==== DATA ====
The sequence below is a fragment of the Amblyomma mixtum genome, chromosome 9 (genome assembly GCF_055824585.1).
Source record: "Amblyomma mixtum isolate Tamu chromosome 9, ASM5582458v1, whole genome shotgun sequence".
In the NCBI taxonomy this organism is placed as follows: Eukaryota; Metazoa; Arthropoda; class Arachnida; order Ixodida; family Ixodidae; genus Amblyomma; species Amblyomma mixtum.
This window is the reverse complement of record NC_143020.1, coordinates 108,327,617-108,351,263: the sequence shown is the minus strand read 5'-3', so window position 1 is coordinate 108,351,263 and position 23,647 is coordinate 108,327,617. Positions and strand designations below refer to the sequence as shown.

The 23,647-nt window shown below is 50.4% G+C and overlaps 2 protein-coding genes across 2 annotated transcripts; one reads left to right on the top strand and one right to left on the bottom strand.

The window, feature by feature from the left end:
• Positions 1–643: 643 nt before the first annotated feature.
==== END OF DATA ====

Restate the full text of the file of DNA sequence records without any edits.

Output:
The sequence below is a fragment of the Amblyomma mixtum genome, chromosome 9 (genome assembly GCF_055824585.1).
Source record: "Amblyomma mixtum isolate Tamu chromosome 9, ASM5582458v1, whole genome shotgun sequence".
In the NCBI taxonomy this organism is placed as follows: Eukaryota; Metazoa; Arthropoda; class Arachnida; order Ixodida; family Ixodidae; genus Amblyomma; species Amblyomma mixtum.
This window is the reverse complement of record NC_143020.1, coordinates 108,327,617-108,351,263: the sequence shown is the minus strand read 5'-3', so window position 1 is coordinate 108,351,263 and position 23,647 is coordinate 108,327,617. Positions and strand designations below refer to the sequence as shown.

The 23,647-nt window shown below is 50.4% G+C and overlaps 2 protein-coding genes across 2 annotated transcripts; one reads left to right on the top strand and one right to left on the bottom strand.

The window, feature by feature from the left end:
• Positions 1–643: 643 nt before the first annotated feature.